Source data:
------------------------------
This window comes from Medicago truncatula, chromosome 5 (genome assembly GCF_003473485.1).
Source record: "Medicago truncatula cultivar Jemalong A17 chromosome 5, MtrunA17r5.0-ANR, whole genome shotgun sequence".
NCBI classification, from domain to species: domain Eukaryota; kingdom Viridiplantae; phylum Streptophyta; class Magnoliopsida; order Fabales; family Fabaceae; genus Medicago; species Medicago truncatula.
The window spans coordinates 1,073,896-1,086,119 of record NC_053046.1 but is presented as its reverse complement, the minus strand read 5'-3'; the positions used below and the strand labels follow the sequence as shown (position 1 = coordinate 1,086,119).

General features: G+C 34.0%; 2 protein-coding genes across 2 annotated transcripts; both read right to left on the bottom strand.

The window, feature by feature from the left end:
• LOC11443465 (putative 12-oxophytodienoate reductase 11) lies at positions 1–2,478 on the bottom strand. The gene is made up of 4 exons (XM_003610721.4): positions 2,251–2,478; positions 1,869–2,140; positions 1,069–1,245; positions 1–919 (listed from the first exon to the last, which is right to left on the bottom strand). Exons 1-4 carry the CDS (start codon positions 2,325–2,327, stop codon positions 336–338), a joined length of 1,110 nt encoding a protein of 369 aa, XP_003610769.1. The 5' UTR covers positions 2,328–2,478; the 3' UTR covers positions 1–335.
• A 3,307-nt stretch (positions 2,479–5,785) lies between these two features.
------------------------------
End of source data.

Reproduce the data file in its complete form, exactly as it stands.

This window comes from Medicago truncatula, chromosome 5 (genome assembly GCF_003473485.1).
Source record: "Medicago truncatula cultivar Jemalong A17 chromosome 5, MtrunA17r5.0-ANR, whole genome shotgun sequence".
NCBI classification, from domain to species: domain Eukaryota; kingdom Viridiplantae; phylum Streptophyta; class Magnoliopsida; order Fabales; family Fabaceae; genus Medicago; species Medicago truncatula.
The window spans coordinates 1,073,896-1,086,119 of record NC_053046.1 but is presented as its reverse complement, the minus strand read 5'-3'; the positions used below and the strand labels follow the sequence as shown (position 1 = coordinate 1,086,119).

General features: G+C 34.0%; 2 protein-coding genes across 2 annotated transcripts; both read right to left on the bottom strand.

The window, feature by feature from the left end:
• LOC11443465 (putative 12-oxophytodienoate reductase 11) lies at positions 1–2,478 on the bottom strand. The gene is made up of 4 exons (XM_003610721.4): positions 2,251–2,478; positions 1,869–2,140; positions 1,069–1,245; positions 1–919 (listed from the first exon to the last, which is right to left on the bottom strand). Exons 1-4 carry the CDS (start codon positions 2,325–2,327, stop codon positions 336–338), a joined length of 1,110 nt encoding a protein of 369 aa, XP_003610769.1. The 5' UTR covers positions 2,328–2,478; the 3' UTR covers positions 1–335.
• A 3,307-nt stretch (positions 2,479–5,785) lies between these two features.